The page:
This impulse to be reconnected (the Latin root meaning of “religious”) to Nature is a driving factor in modern Paganism, along with a deep interest in the occult (“hidden”), various magickal phenomenon, and polytheistic influences that have historically been shunned and/or appropriated by Christianity. One of the most recognized of symbols of neo-Paganism is the pentagram, used in various streams of the witchcraft. From my perspective however, there is problem with this which is that we tend to view it as a symbol. The pentagram is not a symbol. The pentagram is an equation, being a geometrical design with specific mathematical relevance that doesn’t care what you believe. We can and have over-laid symbolic reference and meaning on it, which is fine, but underneath it all, there is an inarguable mathematics inherent to the pentagram. Those mathematics also happen to be the same mathematics that describe/inform the very fabric of existence and are particularly well expressed in complex biological systems. I’m talking about the Golden Mean of course, Phi, or the Fibonacci Sequence. The pentagram, when drawn correctly, is a perfect expression of the basic ratio that dictates everything from the way leaves spiral around the stem of a plant, the structure of flowers (which then informs the arrangement of seeds in their container), to how our bodies and particularly facial structures are proportioned. There are many books that go into great detail on this topic, and I won’t belabor the point, other than to say that the pentagram is a direct expression of the fundamental blueprint of Nature itself. It does not symbolize this blue print, but rather IS the blueprint.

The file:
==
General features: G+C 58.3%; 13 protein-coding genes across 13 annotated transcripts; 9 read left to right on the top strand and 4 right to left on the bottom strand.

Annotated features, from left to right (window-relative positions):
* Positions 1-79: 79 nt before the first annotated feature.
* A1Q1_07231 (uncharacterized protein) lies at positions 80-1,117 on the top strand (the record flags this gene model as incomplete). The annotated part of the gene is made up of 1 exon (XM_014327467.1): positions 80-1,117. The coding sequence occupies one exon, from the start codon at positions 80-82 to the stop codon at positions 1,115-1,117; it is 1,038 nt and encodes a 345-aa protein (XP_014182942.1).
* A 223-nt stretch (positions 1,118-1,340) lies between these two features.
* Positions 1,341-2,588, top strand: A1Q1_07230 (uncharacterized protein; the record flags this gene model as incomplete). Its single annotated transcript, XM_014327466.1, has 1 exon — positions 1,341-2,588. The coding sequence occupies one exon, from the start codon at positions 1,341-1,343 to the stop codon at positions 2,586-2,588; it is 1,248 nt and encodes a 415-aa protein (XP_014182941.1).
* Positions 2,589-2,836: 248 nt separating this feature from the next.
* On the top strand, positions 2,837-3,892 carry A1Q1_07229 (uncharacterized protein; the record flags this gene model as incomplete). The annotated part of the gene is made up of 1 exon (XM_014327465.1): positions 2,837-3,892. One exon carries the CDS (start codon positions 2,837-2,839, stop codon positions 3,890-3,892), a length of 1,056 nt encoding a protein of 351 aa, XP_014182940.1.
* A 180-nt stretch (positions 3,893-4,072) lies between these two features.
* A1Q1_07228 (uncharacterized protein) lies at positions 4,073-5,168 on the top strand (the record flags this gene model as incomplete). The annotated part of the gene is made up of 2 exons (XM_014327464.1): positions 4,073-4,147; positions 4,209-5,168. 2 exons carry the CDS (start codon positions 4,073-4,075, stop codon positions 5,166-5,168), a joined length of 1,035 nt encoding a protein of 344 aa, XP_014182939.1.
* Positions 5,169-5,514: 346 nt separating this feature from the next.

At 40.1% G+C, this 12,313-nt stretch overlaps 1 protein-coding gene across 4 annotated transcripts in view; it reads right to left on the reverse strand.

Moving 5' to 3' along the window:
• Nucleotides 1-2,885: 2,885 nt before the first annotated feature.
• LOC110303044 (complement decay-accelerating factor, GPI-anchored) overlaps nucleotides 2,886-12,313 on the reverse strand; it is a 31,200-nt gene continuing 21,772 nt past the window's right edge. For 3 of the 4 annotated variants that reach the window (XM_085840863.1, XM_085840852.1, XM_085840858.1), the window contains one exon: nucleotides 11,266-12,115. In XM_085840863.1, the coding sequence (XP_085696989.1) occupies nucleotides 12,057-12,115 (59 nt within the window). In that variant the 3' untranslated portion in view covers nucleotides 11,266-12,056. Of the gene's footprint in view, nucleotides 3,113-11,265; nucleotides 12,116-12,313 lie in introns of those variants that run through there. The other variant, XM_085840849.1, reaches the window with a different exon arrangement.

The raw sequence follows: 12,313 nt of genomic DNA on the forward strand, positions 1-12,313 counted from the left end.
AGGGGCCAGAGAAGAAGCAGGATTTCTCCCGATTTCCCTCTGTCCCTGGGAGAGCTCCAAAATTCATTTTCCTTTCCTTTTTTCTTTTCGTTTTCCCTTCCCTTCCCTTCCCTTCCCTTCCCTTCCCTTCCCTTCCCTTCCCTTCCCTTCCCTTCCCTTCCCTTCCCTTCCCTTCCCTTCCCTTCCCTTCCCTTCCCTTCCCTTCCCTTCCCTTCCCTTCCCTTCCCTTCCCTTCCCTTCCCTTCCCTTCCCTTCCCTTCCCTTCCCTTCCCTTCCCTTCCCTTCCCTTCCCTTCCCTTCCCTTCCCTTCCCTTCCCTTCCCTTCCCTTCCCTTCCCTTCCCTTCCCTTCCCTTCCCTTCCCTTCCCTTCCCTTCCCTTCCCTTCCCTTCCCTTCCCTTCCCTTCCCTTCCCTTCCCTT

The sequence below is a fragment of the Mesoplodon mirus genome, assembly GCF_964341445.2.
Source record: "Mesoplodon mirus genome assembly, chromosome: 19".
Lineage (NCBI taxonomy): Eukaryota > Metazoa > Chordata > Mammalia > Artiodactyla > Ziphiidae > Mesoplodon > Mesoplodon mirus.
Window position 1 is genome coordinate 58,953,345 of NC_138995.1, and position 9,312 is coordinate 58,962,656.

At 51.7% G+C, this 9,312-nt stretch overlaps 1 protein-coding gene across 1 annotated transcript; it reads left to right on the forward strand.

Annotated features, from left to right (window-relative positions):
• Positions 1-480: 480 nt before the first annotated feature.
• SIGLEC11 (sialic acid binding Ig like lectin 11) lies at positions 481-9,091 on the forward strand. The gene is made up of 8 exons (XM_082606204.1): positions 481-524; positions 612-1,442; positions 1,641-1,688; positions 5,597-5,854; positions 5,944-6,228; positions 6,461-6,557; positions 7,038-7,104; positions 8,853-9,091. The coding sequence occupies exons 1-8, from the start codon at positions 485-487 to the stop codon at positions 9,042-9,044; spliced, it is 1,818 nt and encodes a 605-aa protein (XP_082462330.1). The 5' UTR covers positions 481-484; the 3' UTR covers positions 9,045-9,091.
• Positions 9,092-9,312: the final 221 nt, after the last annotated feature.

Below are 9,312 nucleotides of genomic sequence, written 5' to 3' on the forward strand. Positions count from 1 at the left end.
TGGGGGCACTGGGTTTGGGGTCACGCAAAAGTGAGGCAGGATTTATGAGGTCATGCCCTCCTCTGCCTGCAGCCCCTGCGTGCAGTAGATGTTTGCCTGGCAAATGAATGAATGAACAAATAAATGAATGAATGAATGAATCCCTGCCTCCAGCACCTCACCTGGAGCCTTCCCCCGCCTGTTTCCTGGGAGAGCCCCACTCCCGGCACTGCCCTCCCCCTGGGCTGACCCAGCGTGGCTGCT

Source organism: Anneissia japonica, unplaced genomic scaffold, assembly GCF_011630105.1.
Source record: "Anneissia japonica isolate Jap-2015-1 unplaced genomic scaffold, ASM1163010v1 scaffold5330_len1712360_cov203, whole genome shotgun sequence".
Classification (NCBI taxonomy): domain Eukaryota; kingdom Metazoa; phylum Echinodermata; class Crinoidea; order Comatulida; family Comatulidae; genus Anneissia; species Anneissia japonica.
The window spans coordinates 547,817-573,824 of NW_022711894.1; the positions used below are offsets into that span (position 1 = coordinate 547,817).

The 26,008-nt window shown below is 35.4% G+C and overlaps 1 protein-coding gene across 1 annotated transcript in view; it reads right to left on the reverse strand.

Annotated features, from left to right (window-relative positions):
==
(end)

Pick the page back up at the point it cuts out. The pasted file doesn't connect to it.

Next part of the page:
Which brings us to the Tao. Though the Tao translates as “the Way”, it is no stretch to say that it is rooted in deep meditation and reflection on Nature. And when I say Nature, I mean in its total, manifest glory, from the macro to the micro, as well the way that the entirety of the reality we inhabit changes through time. Which is to say, the Tao is everything in it’s perpetually unfolding, evolving, trans-personal and inner-personal forms. While many of the teachings of Taoism, from the Tao Te Ching and the I Ching, focus on how to be in harmony with the Tao on a personal level, there are many other aspects to the philosophy which are concerned with cosmological, ecological, and physiological observations. The symbol people typically associate with Taoism is the Yin-Yang, which again has geometrical underpinnings that contain irrefutable truths concerning the nature of reality. But the pentagram is well at home within the Taoist world-view, particularly within the medical system which we know as Traditional Chinese Medicine (TCM), or acupuncture, as well as the feng-shui and the Chinese astrology systems.